Happy birthday, Sputnik! (Thanks for the Internet)

Fifty years ago, on Oct. 4, 1957, radio-transmitted beeps from the first man-made object to orbit the Earth stunned and frightened the US, and the country's reaction to the "October surprise" changed computing forever.

Walker offers the following projects as examples of DARPA's current research efforts:

  • Computing systems able to assimilate knowledge by being immersed in a situation
  • Universal language translation
  • Realistic agent-based societal simulation environments
  • Networks that design themselves and collaborate with application services to jointly optimize performance
  • Self-forming information infrastructures that automatically organize services and applications
  • Routing protocols that allow computers to choose the best path for traffic, and new methods for route discovery for wide area networks
  • Devices to interconnect an optically switched backbone with metropolitan-level IP networks
  • Photonic communications in a microprocessor having a theoretical maximum performance of 10 TFLOPS (trillion floating-point operations per second)

Farber sits on a computer science advisory board at the NSF, and he says he has been urging the agency to "take a much more aggressive role in high-risk research." He explains, "Right now, the mechanisms guarantee that low-risk research gets funded. It's always, 'How do you know you can do that when you haven't done it?' A program manager is going to tell you, 'Look, a year from now, I have to write a report that says what this contributed to the country. I can't take a chance that it's not going to contribute to the country.' "

A report by the President's Council of Advisors on Science and Technology, released September 10, indicates that at least some in the White House agree. In "Leadership Under Challenge: Information Technology R&D in a Competitive World," John H. Marburger, science advisor to the president, said, "The report highlights in particular the need to ... rebalance the federal networking and IT research and development portfolio to emphasize more large-scale, long-term, multidisciplinary activities and visionary, high-payoff goals."

No help from industry

The US has become the world's leader in IT because of the country's unique combination of government funding, university research, and industrial research and development, says the University of Washington's Lazowska. But just as the government has turned away from long-range research, so has industry, he says.

According to the Committee on Science, Engineering and Public Policy at the National Academy of Sciences, US industry spent more on tort litigation than on research and development in 2001, the last year for which figures are available. And more than 95 percent of that R&D is engineering or development, not long-range research, Lazowska says.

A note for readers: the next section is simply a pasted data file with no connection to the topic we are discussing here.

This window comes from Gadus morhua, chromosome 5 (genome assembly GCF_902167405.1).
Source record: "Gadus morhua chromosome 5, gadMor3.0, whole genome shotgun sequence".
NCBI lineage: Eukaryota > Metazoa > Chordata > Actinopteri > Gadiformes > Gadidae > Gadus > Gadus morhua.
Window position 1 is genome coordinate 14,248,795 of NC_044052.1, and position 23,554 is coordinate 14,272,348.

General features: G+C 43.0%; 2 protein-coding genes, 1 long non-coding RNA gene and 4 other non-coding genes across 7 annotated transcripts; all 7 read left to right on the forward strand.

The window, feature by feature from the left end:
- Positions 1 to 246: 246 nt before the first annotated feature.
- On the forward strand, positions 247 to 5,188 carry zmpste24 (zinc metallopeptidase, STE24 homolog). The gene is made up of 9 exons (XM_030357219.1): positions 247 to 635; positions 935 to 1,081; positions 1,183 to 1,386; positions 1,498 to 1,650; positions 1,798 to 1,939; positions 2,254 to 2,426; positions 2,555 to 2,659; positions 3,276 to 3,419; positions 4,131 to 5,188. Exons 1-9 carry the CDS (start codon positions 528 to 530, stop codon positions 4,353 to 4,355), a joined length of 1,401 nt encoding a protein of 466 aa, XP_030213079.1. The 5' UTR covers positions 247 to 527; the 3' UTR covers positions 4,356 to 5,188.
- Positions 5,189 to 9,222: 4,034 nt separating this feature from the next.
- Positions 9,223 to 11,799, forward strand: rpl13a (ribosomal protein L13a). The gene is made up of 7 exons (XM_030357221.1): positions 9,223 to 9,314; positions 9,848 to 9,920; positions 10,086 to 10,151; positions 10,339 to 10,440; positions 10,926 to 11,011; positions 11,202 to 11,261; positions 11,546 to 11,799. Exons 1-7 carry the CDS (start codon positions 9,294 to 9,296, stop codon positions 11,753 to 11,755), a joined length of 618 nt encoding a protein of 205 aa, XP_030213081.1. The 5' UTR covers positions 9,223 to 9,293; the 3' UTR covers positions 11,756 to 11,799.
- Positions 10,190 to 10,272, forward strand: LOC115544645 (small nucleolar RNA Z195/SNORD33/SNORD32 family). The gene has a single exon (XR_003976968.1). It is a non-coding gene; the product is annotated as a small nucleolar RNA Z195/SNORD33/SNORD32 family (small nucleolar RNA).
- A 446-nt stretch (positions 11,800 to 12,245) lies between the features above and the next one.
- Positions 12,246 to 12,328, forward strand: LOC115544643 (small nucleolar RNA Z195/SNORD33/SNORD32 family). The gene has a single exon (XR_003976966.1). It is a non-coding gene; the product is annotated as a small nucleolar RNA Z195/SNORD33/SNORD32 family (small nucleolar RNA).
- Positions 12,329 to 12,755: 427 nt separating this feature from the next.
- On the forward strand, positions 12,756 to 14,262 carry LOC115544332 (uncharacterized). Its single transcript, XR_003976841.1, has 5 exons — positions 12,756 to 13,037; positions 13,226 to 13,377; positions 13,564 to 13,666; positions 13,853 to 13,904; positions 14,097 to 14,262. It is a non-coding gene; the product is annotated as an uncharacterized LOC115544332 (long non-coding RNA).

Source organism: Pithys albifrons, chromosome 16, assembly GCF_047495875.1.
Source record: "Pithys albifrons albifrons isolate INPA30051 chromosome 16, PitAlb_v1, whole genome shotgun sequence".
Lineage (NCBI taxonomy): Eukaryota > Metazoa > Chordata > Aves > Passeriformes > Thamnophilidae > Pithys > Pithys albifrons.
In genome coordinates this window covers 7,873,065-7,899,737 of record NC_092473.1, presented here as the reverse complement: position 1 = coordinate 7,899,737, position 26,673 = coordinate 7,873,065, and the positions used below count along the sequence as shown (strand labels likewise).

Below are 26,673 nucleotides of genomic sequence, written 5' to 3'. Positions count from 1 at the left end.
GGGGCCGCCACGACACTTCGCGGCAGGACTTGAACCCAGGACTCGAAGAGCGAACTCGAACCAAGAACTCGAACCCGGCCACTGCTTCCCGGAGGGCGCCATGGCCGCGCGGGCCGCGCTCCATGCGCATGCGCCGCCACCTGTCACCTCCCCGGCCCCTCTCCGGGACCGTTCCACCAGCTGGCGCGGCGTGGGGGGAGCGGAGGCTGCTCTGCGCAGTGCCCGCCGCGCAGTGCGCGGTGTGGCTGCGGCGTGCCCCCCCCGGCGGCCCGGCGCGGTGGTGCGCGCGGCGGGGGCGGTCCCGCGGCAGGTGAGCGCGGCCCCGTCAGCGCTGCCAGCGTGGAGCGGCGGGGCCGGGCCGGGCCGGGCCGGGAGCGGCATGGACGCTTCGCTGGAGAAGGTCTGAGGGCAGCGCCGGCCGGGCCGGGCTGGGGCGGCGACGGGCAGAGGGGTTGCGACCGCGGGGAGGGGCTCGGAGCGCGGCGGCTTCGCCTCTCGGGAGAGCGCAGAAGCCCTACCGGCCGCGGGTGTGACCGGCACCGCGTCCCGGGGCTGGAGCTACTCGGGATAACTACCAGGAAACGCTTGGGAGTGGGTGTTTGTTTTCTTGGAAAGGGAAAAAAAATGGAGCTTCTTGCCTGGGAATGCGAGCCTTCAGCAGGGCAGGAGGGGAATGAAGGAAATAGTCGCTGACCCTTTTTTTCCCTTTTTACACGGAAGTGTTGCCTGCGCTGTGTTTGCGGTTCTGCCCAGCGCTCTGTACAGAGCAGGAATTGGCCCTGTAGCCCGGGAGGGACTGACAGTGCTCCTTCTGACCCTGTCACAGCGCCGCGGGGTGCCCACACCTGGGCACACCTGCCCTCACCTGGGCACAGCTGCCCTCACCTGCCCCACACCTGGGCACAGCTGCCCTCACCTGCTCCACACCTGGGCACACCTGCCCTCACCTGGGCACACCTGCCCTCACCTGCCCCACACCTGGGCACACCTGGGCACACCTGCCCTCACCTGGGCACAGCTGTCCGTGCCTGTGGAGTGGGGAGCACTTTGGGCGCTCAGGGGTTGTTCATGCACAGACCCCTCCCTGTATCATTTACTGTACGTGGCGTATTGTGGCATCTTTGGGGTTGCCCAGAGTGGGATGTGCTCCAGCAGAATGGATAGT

"It's not looking out more than one product cycle; it's building the next release of the product," he says. "The question is, where do the ideas come from that allow you to do that five years from now? A lot of it has come from federally funded university research."

A great deal of fundamental research in IT used to take place at IBM, AT&T and Xerox, but that has been cut way back, Lazowska says. "And of the new companies -- those created over the past 30 years -- only Microsoft is making significant investments that look out more than one product cycle."

Lazowska isn't expecting another event like Sputnik. "But I do think we are likely to wake up one day and find that China and India are producing far more highly qualified engineers than we are. Their educational systems are improving unbelievably quickly."

Farber also worries about those countries. His "Sputnik" vision is to "wake up and find that all our critical resources are now supplied by people who may not always be friendly." He recalls the book, The Japan That Can Say No (Simon & Schuster), which sent a Sputnik-like chill through the US when it was published in 1991 by suggesting that Japan would one day outstrip the US in technological prowess and thus exert economic hegemony over it.

"Japan could never pull that off because their internal markets aren't big enough, but a China that could say no or an India that could say no could be real," Farber says.

The US has already fallen behind in communications, Farber says. "In computer science, we are right at the tender edge, although I do think we still have leadership there."

Some of the cutbacks in DARPA funding at universities are welcome, says MIT's Zue. "Our reliance on government funding is nowhere near what it was in 1963. In a way, that's healthy, because when a discipline matures, the people who benefit from it ought to begin paying the freight."

"But," Zue adds, "it's sad to see DARPA changing its priorities so that we can no longer rely on it to do the big things."

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Gary Anthes

Computerworld
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